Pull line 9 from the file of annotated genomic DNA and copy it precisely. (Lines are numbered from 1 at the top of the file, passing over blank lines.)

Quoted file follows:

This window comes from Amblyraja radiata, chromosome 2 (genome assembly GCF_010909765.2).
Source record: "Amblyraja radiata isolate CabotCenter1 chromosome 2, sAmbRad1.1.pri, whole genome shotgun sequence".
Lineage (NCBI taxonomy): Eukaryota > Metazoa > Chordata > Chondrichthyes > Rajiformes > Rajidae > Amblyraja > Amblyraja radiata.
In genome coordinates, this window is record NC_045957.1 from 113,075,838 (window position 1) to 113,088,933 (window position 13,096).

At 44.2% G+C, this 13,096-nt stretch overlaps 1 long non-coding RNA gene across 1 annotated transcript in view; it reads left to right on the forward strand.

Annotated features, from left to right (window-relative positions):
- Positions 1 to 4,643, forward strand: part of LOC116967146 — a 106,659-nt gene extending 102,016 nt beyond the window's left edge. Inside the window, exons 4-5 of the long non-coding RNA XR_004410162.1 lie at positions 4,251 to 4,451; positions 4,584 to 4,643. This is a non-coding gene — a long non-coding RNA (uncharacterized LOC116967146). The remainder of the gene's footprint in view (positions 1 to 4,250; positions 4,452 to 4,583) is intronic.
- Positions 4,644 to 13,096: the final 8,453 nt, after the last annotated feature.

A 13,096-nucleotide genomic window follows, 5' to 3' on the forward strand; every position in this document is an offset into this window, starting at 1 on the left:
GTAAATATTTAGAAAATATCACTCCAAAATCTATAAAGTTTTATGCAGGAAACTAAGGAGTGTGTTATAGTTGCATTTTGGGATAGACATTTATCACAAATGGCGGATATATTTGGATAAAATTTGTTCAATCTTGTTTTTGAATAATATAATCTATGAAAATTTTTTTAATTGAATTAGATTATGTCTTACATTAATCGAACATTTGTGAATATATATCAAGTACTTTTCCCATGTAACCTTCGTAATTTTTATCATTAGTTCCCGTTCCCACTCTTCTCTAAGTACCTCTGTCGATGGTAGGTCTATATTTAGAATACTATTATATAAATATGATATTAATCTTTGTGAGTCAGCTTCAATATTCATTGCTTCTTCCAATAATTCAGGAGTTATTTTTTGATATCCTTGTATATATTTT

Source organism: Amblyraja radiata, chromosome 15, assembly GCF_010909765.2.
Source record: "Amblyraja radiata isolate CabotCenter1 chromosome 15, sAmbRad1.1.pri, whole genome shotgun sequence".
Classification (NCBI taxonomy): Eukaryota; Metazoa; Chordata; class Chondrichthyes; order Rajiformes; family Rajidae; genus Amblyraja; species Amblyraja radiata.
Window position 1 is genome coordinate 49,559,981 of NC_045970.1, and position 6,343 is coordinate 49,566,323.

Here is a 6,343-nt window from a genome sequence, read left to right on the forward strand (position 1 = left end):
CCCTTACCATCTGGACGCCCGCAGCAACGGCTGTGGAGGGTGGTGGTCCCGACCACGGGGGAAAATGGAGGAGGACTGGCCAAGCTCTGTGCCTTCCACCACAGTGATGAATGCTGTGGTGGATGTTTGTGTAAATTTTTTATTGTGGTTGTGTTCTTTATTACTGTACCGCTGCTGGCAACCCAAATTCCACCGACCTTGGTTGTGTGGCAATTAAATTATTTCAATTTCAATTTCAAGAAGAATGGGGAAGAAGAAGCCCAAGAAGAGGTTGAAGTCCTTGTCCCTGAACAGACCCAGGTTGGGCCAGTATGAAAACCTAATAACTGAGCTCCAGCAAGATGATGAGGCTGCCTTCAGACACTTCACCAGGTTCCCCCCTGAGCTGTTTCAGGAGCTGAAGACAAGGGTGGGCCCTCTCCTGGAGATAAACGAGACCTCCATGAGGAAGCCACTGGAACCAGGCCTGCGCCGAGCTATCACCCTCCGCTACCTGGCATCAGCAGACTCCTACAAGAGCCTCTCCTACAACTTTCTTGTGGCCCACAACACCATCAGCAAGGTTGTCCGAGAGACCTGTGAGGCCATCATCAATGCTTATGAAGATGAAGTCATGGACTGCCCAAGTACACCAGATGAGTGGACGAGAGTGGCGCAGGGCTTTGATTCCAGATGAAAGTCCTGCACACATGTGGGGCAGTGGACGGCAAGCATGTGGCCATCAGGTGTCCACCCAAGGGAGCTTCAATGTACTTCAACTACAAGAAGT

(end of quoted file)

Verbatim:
A 13,096-nucleotide genomic window follows, 5' to 3' on the forward strand; every position in this document is an offset into this window, starting at 1 on the left: